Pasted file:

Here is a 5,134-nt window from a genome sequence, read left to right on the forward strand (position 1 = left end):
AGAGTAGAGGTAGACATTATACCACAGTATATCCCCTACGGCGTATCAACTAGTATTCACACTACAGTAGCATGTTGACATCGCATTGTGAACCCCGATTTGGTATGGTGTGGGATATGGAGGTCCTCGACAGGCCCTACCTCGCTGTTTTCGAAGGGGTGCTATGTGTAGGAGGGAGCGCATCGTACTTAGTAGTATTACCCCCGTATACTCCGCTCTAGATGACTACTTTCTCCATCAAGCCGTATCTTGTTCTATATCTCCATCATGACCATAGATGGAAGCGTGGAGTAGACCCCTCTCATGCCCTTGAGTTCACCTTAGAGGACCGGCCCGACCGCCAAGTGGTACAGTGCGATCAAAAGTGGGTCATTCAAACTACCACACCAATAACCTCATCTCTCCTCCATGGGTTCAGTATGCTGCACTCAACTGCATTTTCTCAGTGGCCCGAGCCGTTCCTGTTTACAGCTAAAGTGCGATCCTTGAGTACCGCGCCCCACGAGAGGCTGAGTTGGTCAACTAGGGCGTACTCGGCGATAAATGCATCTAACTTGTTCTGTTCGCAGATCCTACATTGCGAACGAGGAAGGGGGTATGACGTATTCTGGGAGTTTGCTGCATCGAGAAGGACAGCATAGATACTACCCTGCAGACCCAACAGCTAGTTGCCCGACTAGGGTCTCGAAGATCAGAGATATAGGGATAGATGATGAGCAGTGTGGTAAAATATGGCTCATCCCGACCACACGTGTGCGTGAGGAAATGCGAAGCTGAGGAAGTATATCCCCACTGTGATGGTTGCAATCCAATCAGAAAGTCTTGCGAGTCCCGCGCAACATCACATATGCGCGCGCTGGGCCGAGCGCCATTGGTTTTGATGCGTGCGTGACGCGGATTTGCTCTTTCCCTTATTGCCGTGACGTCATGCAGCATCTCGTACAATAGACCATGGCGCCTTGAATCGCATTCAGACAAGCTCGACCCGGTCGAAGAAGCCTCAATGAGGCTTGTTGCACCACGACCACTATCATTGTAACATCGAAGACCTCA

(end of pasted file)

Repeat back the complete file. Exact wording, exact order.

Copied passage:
Here is a 5,134-nt window from a genome sequence, read left to right on the forward strand (position 1 = left end):
AGAGTAGAGGTAGACATTATACCACAGTATATCCCCTACGGCGTATCAACTAGTATTCACACTACAGTAGCATGTTGACATCGCATTGTGAACCCCGATTTGGTATGGTGTGGGATATGGAGGTCCTCGACAGGCCCTACCTCGCTGTTTTCGAAGGGGTGCTATGTGTAGGAGGGAGCGCATCGTACTTAGTAGTATTACCCCCGTATACTCCGCTCTAGATGACTACTTTCTCCATCAAGCCGTATCTTGTTCTATATCTCCATCATGACCATAGATGGAAGCGTGGAGTAGACCCCTCTCATGCCCTTGAGTTCACCTTAGAGGACCGGCCCGACCGCCAAGTGGTACAGTGCGATCAAAAGTGGGTCATTCAAACTACCACACCAATAACCTCATCTCTCCTCCATGGGTTCAGTATGCTGCACTCAACTGCATTTTCTCAGTGGCCCGAGCCGTTCCTGTTTACAGCTAAAGTGCGATCCTTGAGTACCGCGCCCCACGAGAGGCTGAGTTGGTCAACTAGGGCGTACTCGGCGATAAATGCATCTAACTTGTTCTGTTCGCAGATCCTACATTGCGAACGAGGAAGGGGGTATGACGTATTCTGGGAGTTTGCTGCATCGAGAAGGACAGCATAGATACTACCCTGCAGACCCAACAGCTAGTTGCCCGACTAGGGTCTCGAAGATCAGAGATATAGGGATAGATGATGAGCAGTGTGGTAAAATATGGCTCATCCCGACCACACGTGTGCGTGAGGAAATGCGAAGCTGAGGAAGTATATCCCCACTGTGATGGTTGCAATCCAATCAGAAAGTCTTGCGAGTCCCGCGCAACATCACATATGCGCGCGCTGGGCCGAGCGCCATTGGTTTTGATGCGTGCGTGACGCGGATTTGCTCTTTCCCTTATTGCCGTGACGTCATGCAGCATCTCGTACAATAGACCATGGCGCCTTGAATCGCATTCAGACAAGCTCGACCCGGTCGAAGAAGCCTCAATGAGGCTTGTTGCACCACGACCACTATCATTGTAACATCGAAGACCTCA